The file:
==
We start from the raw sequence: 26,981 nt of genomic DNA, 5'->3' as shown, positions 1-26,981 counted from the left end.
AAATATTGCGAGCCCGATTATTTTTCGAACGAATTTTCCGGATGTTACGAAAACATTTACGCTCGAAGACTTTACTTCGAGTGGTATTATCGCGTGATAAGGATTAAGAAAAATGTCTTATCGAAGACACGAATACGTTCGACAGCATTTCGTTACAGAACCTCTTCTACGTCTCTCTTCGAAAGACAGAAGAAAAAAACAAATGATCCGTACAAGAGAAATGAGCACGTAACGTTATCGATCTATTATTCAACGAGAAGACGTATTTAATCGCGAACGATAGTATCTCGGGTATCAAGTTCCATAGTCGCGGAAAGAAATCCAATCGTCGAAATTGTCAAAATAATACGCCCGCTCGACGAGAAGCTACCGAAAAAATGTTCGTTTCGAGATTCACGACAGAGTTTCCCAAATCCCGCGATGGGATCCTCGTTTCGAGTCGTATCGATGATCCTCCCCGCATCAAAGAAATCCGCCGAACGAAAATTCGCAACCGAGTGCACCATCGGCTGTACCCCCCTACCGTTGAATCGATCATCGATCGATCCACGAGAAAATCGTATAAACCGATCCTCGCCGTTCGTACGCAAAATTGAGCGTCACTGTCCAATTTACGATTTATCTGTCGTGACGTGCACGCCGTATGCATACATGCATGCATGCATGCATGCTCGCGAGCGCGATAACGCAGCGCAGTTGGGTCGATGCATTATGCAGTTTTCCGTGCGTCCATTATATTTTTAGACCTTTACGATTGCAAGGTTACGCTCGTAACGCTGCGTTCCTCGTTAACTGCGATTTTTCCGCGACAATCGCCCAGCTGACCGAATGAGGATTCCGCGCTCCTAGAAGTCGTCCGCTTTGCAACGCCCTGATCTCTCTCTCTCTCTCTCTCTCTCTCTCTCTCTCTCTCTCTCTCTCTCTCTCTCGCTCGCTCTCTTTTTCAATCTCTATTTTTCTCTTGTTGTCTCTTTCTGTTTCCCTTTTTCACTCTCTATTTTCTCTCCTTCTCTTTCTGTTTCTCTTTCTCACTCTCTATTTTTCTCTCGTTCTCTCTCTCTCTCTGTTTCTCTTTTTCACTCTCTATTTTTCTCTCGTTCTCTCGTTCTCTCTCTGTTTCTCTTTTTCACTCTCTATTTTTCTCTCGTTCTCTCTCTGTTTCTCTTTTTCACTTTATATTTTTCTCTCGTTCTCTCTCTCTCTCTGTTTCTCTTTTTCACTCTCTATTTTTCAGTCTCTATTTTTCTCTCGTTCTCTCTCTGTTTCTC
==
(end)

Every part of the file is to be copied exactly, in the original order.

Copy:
We start from the raw sequence: 26,981 nt of genomic DNA, 5'->3' as shown, positions 1-26,981 counted from the left end.
AAATATTGCGAGCCCGATTATTTTTCGAACGAATTTTCCGGATGTTACGAAAACATTTACGCTCGAAGACTTTACTTCGAGTGGTATTATCGCGTGATAAGGATTAAGAAAAATGTCTTATCGAAGACACGAATACGTTCGACAGCATTTCGTTACAGAACCTCTTCTACGTCTCTCTTCGAAAGACAGAAGAAAAAAACAAATGATCCGTACAAGAGAAATGAGCACGTAACGTTATCGATCTATTATTCAACGAGAAGACGTATTTAATCGCGAACGATAGTATCTCGGGTATCAAGTTCCATAGTCGCGGAAAGAAATCCAATCGTCGAAATTGTCAAAATAATACGCCCGCTCGACGAGAAGCTACCGAAAAAATGTTCGTTTCGAGATTCACGACAGAGTTTCCCAAATCCCGCGATGGGATCCTCGTTTCGAGTCGTATCGATGATCCTCCCCGCATCAAAGAAATCCGCCGAACGAAAATTCGCAACCGAGTGCACCATCGGCTGTACCCCCCTACCGTTGAATCGATCATCGATCGATCCACGAGAAAATCGTATAAACCGATCCTCGCCGTTCGTACGCAAAATTGAGCGTCACTGTCCAATTTACGATTTATCTGTCGTGACGTGCACGCCGTATGCATACATGCATGCATGCATGCATGCTCGCGAGCGCGATAACGCAGCGCAGTTGGGTCGATGCATTATGCAGTTTTCCGTGCGTCCATTATATTTTTAGACCTTTACGATTGCAAGGTTACGCTCGTAACGCTGCGTTCCTCGTTAACTGCGATTTTTCCGCGACAATCGCCCAGCTGACCGAATGAGGATTCCGCGCTCCTAGAAGTCGTCCGCTTTGCAACGCCCTGATCTCTCTCTCTCTCTCTCTCTCTCTCTCTCTCTCTCTCTCTCTCTCTCTCTCTCGCTCGCTCTCTTTTTCAATCTCTATTTTTCTCTTGTTGTCTCTTTCTGTTTCCCTTTTTCACTCTCTATTTTCTCTCCTTCTCTTTCTGTTTCTCTTTCTCACTCTCTATTTTTCTCTCGTTCTCTCTCTCTCTCTGTTTCTCTTTTTCACTCTCTATTTTTCTCTCGTTCTCTCGTTCTCTCTCTGTTTCTCTTTTTCACTCTCTATTTTTCTCTCGTTCTCTCTCTGTTTCTCTTTTTCACTTTATATTTTTCTCTCGTTCTCTCTCTCTCTCTGTTTCTCTTTTTCACTCTCTATTTTTCAGTCTCTATTTTTCTCTCGTTCTCTCTCTGTTTCTC